Apple's latest iPhone SE has been announced, and it seems very similar to the iPhone SE (2020). While we heard lots of information about the phone on stage, it's taken us a few days to hear about one extra detail.
According to a report by MacRumors, the new iPhone has 4GB of RAM, the same as the iPhone 13. This information was retrieved from the strings of code that Apple released after its first event for the year.
The iPhone SE 2020 reportedly had 3GB of RAM, so this would seem like an upgrade. While it doesn't exactly bring the new phone to the level of same-price Android rivals, many of which have 8GB or even 12GB of RAM, iOS is typically a less RAM-intensive operating system, so the spec isn't as important for Apple's phones.
Increased RAM will result in better performance during day-to-day tasks like editing images, playing games and multitasking - though not all apps require lots of it.
Analysis: good news for iOS fans
The new iPhone SE would probably be just fine with only 3GB of RAM, but having that extra memory could bring benefits down the line.
That's because it's giving Apple some extra wiggle room in the device for iOS - future builds of Apple's smartphone operating system can be more RAM-intensive without locking out the SE.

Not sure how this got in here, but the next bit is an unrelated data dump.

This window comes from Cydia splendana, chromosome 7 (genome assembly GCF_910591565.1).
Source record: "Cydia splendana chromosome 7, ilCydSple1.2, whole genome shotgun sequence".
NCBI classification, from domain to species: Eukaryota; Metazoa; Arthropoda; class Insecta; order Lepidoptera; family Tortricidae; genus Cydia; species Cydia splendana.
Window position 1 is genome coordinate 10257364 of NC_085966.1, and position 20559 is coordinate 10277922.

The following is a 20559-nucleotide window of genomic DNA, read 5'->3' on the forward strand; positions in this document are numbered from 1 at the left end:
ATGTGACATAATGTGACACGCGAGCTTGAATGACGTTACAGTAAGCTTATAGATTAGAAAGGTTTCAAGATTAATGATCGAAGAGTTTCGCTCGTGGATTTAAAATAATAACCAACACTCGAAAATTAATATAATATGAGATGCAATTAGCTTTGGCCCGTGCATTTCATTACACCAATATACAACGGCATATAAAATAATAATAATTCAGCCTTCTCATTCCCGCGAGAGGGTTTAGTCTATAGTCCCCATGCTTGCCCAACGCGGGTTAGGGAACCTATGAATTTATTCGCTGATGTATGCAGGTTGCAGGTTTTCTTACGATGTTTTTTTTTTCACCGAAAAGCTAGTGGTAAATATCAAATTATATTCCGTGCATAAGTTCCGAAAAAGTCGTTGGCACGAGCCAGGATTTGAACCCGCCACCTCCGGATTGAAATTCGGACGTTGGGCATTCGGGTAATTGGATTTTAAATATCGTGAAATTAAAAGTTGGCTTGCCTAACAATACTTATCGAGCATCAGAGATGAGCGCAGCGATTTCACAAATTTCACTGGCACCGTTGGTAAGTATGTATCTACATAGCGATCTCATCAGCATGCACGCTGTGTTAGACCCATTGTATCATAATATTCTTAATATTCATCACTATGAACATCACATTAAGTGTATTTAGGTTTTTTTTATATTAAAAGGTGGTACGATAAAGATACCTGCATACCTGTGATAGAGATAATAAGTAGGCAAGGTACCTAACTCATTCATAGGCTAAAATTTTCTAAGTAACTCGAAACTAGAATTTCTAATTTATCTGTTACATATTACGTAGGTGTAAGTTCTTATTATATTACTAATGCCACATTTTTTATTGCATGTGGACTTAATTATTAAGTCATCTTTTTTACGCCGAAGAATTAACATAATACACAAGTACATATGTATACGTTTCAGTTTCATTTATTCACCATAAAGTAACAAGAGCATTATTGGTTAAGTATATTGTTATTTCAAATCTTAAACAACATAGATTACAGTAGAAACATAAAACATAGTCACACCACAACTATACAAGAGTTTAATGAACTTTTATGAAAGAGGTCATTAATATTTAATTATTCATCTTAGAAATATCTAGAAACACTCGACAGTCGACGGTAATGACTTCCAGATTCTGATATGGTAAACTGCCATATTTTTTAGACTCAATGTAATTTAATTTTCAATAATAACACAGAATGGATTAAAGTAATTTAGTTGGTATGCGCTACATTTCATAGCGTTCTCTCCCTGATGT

This could have two knock-on effects. Firstly, it lets Apple make iOS a bit more complicated, with newer features or tricks that ensure it's a great operating system to use. Apple doesn't have to build its software with its cheapest phone in mind.
Secondly, it could ensure that the iPhone SE 3 gets more years of software updates, as its extra RAM will mean it can run newer builds of iOS.
Either way, although on paper 1GB more RAM doesn't sound like a game-changing feature, it could be good news for iOS users.
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Tom Bedford was deputy phones editor on TechRadar until late 2022, having worked his way up from staff writer. Though he specialized in phones and tablets, he also took on other tech like electric scooters, smartwatches, fitness, mobile gaming and more. He is based in London, UK and now works for the entertainment site What To Watch.
He graduated in American Literature and Creative Writing from the University of East Anglia. Prior to working on TechRadar, he freelanced in tech, gaming and entertainment, and also spent many years working as a mixologist. He also currently works in film as a screenwriter, director and producer.